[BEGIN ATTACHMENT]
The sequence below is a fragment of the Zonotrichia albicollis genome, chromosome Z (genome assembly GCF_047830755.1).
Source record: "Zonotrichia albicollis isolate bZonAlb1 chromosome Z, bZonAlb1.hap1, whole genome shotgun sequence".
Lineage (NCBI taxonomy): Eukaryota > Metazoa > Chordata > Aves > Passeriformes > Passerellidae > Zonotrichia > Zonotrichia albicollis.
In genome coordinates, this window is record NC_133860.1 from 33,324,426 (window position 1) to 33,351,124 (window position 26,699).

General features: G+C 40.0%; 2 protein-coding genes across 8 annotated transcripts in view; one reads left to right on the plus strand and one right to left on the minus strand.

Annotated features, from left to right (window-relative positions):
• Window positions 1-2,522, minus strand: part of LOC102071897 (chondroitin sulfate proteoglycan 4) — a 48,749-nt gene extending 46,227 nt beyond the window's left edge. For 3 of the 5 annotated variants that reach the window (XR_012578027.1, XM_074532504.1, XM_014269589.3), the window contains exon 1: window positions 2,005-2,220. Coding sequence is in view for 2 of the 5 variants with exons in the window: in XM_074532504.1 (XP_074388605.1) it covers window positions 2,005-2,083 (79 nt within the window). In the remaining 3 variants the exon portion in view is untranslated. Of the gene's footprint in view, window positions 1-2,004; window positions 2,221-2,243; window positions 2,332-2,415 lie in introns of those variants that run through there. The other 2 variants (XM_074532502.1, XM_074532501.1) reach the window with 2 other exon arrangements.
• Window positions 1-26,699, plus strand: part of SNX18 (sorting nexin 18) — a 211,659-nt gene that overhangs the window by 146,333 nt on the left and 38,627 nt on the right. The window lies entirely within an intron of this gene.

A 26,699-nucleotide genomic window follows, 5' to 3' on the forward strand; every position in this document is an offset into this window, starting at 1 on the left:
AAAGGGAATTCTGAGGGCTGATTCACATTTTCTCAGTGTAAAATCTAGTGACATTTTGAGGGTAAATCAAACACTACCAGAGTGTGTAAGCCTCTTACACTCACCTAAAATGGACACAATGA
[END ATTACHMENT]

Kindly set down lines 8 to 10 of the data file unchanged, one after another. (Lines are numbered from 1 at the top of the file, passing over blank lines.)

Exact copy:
• Window positions 1-26,699, plus strand: part of SNX18 (sorting nexin 18) — a 211,659-nt gene that overhangs the window by 146,333 nt on the left and 38,627 nt on the right. The window lies entirely within an intron of this gene.

A 26,699-nucleotide genomic window follows, 5' to 3' on the forward strand; every position in this document is an offset into this window, starting at 1 on the left:
AAAGGGAATTCTGAGGGCTGATTCACATTTTCTCAGTGTAAAATCTAGTGACATTTTGAGGGTAAATCAAACACTACCAGAGTGTGTAAGCCTCTTACACTCACCTAAAATGGACACAATGA